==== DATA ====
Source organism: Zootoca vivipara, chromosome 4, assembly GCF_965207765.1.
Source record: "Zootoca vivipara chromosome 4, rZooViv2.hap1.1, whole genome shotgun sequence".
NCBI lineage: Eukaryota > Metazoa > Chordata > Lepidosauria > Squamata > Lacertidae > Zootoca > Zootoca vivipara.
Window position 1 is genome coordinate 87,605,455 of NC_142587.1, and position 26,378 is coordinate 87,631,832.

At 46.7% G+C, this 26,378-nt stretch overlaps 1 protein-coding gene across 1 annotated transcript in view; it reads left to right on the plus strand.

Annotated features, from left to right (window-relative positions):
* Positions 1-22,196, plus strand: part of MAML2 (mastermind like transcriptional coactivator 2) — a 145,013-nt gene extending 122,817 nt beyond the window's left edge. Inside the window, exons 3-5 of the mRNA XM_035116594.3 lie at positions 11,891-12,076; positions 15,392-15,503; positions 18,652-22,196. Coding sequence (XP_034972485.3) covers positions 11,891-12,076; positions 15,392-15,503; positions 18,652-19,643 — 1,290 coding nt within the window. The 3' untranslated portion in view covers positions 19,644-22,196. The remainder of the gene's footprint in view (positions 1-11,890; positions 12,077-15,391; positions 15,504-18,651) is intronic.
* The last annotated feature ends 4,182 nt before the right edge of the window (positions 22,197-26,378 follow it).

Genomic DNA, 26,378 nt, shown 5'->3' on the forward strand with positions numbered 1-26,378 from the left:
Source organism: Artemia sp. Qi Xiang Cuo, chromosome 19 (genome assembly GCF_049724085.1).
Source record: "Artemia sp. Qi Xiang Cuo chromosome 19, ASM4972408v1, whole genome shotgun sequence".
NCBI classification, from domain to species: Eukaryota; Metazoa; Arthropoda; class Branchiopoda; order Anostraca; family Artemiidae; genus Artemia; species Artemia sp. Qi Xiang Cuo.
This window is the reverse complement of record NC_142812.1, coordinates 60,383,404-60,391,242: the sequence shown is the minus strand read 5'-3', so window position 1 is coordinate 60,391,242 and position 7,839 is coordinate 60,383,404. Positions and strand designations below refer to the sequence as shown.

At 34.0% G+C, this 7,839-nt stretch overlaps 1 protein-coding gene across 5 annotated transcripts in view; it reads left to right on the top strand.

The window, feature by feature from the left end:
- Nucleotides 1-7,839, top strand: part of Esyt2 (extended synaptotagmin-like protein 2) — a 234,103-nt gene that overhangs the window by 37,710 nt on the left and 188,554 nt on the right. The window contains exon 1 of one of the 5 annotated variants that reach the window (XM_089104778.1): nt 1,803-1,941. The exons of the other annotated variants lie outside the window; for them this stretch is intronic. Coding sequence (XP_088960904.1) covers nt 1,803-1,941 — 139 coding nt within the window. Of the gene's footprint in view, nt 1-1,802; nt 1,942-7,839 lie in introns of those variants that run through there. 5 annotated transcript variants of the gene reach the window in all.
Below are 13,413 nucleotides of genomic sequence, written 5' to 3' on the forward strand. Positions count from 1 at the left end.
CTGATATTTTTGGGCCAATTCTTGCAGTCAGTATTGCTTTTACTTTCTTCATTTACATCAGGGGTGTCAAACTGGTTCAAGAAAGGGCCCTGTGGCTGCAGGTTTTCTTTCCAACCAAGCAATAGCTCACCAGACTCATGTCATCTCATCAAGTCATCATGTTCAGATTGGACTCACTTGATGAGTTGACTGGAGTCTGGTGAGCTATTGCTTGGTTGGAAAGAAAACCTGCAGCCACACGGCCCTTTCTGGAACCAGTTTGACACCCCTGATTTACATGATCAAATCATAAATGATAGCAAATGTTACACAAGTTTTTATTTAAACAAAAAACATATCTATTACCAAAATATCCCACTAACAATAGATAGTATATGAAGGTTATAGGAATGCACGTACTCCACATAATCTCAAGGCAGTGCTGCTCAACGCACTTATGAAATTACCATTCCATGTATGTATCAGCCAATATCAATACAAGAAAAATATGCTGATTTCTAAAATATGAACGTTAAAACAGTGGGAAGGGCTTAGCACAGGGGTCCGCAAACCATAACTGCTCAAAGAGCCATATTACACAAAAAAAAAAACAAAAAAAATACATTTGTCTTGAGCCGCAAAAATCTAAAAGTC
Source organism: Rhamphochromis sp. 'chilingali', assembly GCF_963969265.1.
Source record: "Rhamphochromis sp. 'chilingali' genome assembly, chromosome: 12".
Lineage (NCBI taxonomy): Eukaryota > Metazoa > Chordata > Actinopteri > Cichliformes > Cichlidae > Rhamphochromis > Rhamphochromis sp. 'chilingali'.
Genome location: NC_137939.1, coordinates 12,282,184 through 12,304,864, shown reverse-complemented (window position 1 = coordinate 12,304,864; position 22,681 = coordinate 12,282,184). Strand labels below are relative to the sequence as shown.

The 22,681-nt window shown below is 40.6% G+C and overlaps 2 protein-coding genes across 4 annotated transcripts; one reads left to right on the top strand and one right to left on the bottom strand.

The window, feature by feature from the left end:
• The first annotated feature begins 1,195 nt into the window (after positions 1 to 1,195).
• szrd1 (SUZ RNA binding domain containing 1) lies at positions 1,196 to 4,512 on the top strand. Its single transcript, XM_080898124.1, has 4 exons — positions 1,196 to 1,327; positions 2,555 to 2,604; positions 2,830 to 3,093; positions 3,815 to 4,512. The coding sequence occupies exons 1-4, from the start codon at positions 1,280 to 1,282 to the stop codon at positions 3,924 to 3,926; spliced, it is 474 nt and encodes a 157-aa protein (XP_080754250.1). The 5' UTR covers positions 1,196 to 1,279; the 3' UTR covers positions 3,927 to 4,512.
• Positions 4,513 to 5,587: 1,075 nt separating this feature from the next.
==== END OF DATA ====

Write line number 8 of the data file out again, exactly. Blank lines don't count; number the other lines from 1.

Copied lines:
* The last annotated feature ends 4,182 nt before the right edge of the window (positions 22,197-26,378 follow it).